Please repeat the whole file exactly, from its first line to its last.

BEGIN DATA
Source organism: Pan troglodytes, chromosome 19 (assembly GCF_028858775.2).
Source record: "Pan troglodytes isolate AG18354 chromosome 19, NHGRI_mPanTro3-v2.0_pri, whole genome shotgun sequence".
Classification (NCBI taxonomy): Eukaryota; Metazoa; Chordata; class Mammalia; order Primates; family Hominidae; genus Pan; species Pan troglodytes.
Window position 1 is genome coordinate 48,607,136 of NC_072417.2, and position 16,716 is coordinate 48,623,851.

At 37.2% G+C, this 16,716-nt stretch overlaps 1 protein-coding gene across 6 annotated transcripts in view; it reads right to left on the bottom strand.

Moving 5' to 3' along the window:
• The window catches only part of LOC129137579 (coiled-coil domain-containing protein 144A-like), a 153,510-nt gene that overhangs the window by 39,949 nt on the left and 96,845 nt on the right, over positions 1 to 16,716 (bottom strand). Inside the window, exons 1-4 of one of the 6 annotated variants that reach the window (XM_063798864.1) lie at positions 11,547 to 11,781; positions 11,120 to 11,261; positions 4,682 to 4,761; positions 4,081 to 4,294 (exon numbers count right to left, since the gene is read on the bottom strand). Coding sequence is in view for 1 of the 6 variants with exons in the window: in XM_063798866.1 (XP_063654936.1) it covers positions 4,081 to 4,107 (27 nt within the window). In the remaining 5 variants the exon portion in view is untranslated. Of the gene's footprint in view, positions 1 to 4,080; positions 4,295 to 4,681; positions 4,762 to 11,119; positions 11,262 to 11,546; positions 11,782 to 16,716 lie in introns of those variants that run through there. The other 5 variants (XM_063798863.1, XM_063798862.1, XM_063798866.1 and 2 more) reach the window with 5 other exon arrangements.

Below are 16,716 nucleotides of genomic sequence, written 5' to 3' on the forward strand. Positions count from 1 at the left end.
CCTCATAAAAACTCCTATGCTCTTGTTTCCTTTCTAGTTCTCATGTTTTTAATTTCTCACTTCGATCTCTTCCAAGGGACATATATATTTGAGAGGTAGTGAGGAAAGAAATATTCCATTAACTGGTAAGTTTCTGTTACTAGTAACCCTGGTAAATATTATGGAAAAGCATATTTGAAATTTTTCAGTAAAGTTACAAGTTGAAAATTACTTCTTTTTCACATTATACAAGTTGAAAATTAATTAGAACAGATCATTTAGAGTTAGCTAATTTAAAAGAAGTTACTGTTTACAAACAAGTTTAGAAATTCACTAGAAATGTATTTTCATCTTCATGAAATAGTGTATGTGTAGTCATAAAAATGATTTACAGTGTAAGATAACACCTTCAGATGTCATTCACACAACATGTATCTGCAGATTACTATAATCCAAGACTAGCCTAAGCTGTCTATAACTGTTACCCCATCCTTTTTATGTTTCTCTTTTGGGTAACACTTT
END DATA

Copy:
Source organism: Pan troglodytes, chromosome 19 (assembly GCF_028858775.2).
Source record: "Pan troglodytes isolate AG18354 chromosome 19, NHGRI_mPanTro3-v2.0_pri, whole genome shotgun sequence".
Classification (NCBI taxonomy): Eukaryota; Metazoa; Chordata; class Mammalia; order Primates; family Hominidae; genus Pan; species Pan troglodytes.
Window position 1 is genome coordinate 48,607,136 of NC_072417.2, and position 16,716 is coordinate 48,623,851.

At 37.2% G+C, this 16,716-nt stretch overlaps 1 protein-coding gene across 6 annotated transcripts in view; it reads right to left on the bottom strand.

Moving 5' to 3' along the window:
• The window catches only part of LOC129137579 (coiled-coil domain-containing protein 144A-like), a 153,510-nt gene that overhangs the window by 39,949 nt on the left and 96,845 nt on the right, over positions 1 to 16,716 (bottom strand). Inside the window, exons 1-4 of one of the 6 annotated variants that reach the window (XM_063798864.1) lie at positions 11,547 to 11,781; positions 11,120 to 11,261; positions 4,682 to 4,761; positions 4,081 to 4,294 (exon numbers count right to left, since the gene is read on the bottom strand). Coding sequence is in view for 1 of the 6 variants with exons in the window: in XM_063798866.1 (XP_063654936.1) it covers positions 4,081 to 4,107 (27 nt within the window). In the remaining 5 variants the exon portion in view is untranslated. Of the gene's footprint in view, positions 1 to 4,080; positions 4,295 to 4,681; positions 4,762 to 11,119; positions 11,262 to 11,546; positions 11,782 to 16,716 lie in introns of those variants that run through there. The other 5 variants (XM_063798863.1, XM_063798862.1, XM_063798866.1 and 2 more) reach the window with 5 other exon arrangements.

Below are 16,716 nucleotides of genomic sequence, written 5' to 3' on the forward strand. Positions count from 1 at the left end.
CCTCATAAAAACTCCTATGCTCTTGTTTCCTTTCTAGTTCTCATGTTTTTAATTTCTCACTTCGATCTCTTCCAAGGGACATATATATTTGAGAGGTAGTGAGGAAAGAAATATTCCATTAACTGGTAAGTTTCTGTTACTAGTAACCCTGGTAAATATTATGGAAAAGCATATTTGAAATTTTTCAGTAAAGTTACAAGTTGAAAATTACTTCTTTTTCACATTATACAAGTTGAAAATTAATTAGAACAGATCATTTAGAGTTAGCTAATTTAAAAGAAGTTACTGTTTACAAACAAGTTTAGAAATTCACTAGAAATGTATTTTCATCTTCATGAAATAGTGTATGTGTAGTCATAAAAATGATTTACAGTGTAAGATAACACCTTCAGATGTCATTCACACAACATGTATCTGCAGATTACTATAATCCAAGACTAGCCTAAGCTGTCTATAACTGTTACCCCATCCTTTTTATGTTTCTCTTTTGGGTAACACTTT